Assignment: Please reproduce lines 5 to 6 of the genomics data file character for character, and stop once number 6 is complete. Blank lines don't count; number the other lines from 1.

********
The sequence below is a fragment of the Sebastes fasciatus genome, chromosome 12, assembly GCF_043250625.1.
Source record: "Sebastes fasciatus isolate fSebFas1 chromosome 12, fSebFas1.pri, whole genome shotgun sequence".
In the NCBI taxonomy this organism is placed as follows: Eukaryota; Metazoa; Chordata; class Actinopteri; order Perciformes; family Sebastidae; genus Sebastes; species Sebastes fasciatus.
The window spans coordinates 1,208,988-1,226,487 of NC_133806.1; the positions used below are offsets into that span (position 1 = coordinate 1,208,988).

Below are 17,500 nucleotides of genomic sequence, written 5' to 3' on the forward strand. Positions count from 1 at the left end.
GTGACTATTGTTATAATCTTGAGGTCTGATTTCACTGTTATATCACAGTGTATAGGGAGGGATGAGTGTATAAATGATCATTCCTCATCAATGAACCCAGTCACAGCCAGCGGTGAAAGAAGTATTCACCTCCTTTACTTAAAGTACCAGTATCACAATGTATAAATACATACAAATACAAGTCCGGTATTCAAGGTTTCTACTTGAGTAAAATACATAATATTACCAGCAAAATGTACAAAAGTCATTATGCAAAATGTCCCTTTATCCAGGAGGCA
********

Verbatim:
Below are 17,500 nucleotides of genomic sequence, written 5' to 3' on the forward strand. Positions count from 1 at the left end.
GTGACTATTGTTATAATCTTGAGGTCTGATTTCACTGTTATATCACAGTGTATAGGGAGGGATGAGTGTATAAATGATCATTCCTCATCAATGAACCCAGTCACAGCCAGCGGTGAAAGAAGTATTCACCTCCTTTACTTAAAGTACCAGTATCACAATGTATAAATACATACAAATACAAGTCCGGTATTCAAGGTTTCTACTTGAGTAAAATACATAATATTACCAGCAAAATGTACAAAAGTCATTATGCAAAATGTCCCTTTATCCAGGAGGCA